Today was a lovely day.
The loveliest kind of day.
My favorite kind of day.
We woke up in one city knowing we’d be going to bed tonight in another. As I write this, we are currently on the road toward home. Toward our children. I miss them so much I could burst. I can’t wait to kiss Finnley’s squishy cheeks and watch his toddler bouncy sprint as he races toward me, arms outstretched, as is his customary way. And I can’t wait to squeeze Judah until he wiggles and asks if I would let him go yet. I can’t wait to hear his breathless stories of the past two days as he searches for the right words in his limited 3 year old vocabulary. I can hardly wait to see them. I’ll see them in about 3 more hours. We’ve been driving for about 4 1/2 already.
(p.s. To check out photos of our family, click here!)
But letting their Papa and “Boga” (as Judah started calling my mom when he was only 1) watch and care for the boys so we could escape together and alone for a couple of days was well worth it. The trip actually started off rough. We got into a big fight. I fell asleep still mad at him—something I promised myself when we got married that I would never do. Mostly, I’ve kept that promise. We even told each other we might as well go home the next morning as we knew this would be a failure of a trip. But in the first early hours of the next morning I prayed for the Lord to redeem our day and trip. To make the cost of the trip, to my parents, to our children, and to our wallets worth it. For the most part, grace won between us yesterday morning. But we were still somewhat crabby. Not mad at each other anymore. Just crabby. So I kept praying for God to bring life from the ashes we had made of the trip so far.
And, thank You Lord, He answered my prayer.
Yesterday we ended up killing time at a couple different Starbucks. We let our iPod’s charge at them. And we spent more money at them than we’d spent there in the last four months consecutively. All for the sake of love. And time wasting.
Actually, we had every intention of hitting the world-class local art museum, but upon arrival, we learned they were closed for the day. After a near depression set in, we decided to head for “Uptown” and browse through the shops in that trendy area of town. We felt we got a bit of a museum-fix by walking through CB2, Design Within Reach, and another high-design furniture and interiors boutique way out of our budget (a sofa there was going for 16k!!). We got to see the works of Charles and Ray Eames, Mies Van der Rohe, Le Corbusier and several other renowned furniture designers. We gawked at a few pieces in DWR that were well above our price point, but stunningly, exquisitely beautiful. There was this sofa there that, from its side, had this amazing wooden and smooth frame, square angles, and bright orange upholstery. The coordinating coffee table was divine. I closed my eyes for a moment to picture it in my own living room. Almost took my breath away.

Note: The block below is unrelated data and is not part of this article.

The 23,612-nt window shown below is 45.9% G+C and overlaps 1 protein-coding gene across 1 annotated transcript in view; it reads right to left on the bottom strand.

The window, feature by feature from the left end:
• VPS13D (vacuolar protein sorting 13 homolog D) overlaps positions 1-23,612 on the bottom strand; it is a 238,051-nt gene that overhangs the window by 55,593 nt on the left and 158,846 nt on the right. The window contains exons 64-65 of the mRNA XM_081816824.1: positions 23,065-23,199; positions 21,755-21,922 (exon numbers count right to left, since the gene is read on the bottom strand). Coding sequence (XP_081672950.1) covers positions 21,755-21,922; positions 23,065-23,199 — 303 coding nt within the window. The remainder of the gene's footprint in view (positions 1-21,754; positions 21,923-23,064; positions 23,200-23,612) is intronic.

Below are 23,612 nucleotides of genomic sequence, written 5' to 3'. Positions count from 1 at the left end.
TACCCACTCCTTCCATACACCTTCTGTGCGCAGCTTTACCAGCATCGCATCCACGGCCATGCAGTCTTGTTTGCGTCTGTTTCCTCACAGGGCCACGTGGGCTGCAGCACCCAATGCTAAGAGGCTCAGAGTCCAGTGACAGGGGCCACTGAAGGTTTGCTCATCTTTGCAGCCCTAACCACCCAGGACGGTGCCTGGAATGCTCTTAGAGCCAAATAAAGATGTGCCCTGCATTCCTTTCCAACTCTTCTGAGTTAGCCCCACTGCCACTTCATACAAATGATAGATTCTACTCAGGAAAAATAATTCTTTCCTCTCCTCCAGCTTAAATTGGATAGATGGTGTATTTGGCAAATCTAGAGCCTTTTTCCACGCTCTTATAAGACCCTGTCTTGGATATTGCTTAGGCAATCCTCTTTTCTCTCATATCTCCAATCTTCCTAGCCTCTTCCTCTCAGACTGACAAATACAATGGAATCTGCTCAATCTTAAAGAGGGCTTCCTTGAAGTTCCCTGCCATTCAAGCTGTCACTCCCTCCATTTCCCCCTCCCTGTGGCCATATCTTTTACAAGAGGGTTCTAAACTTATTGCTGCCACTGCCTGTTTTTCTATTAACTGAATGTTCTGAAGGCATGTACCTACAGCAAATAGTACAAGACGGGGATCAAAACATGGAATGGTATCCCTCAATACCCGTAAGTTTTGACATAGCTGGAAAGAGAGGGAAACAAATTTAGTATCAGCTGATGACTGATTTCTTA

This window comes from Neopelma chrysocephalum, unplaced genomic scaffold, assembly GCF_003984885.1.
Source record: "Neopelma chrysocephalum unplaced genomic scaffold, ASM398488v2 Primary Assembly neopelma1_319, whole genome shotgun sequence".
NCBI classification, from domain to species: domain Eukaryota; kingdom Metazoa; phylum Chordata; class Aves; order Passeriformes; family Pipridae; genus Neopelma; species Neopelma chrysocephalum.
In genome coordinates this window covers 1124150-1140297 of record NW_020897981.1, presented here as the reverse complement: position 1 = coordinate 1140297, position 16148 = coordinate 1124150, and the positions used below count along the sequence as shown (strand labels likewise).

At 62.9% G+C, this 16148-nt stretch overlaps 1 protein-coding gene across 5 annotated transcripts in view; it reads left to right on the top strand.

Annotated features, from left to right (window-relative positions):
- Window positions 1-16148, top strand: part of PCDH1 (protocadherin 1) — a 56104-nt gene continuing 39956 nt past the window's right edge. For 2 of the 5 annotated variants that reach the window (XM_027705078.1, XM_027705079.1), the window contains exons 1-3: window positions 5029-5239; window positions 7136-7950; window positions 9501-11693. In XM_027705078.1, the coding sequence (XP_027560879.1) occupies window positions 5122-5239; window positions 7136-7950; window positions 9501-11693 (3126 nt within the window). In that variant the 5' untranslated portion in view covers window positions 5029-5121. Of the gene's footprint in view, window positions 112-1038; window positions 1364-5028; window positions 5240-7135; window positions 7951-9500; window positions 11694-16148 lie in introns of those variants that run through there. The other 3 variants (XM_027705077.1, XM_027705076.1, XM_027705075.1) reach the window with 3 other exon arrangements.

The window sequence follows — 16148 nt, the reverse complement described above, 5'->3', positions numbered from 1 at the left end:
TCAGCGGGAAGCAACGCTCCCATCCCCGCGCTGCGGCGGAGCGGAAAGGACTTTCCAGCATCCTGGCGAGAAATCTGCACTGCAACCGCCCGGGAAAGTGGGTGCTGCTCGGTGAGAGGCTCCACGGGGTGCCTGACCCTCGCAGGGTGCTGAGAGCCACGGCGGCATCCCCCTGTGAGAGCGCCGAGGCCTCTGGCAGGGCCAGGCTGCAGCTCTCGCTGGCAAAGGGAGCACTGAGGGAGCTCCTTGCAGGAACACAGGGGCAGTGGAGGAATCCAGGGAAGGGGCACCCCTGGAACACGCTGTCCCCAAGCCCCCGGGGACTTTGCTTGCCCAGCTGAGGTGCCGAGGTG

After our jaunt around Uptown, we landed at a hole-in-the-wall, mom-and-pop owned, eclectic french restaurant. We ordered an “amusement” (appetizer) of whipped brie with foccacia and balsamic. We paused, closed our eyes, and savored every bite. For our entrees we each ordered different steak meals. Mine had a delicious pepper sauce on it and came with Pommes Frites (french fries) with saffron aioli sauce. I die for aioli sauce with fries—especially sweet potato fries. I make a “chili lime aioli” that brings a savory tanginess to sweet potato fries that always leaves us licking the bowl clean. Any ways, my husband ordered a steak with homemade hollandaise sauce that was to die for as well. We lingered there, after the meal, in total relaxation and contentment. Then we stopped at the grocery store for a tiny cup of “skinny cow” ice cream to share. Not quite my favorite “Phish Food” by Ben and Jerry’s or “Java Chip” by Starbucks, but much kinder in the calorie department.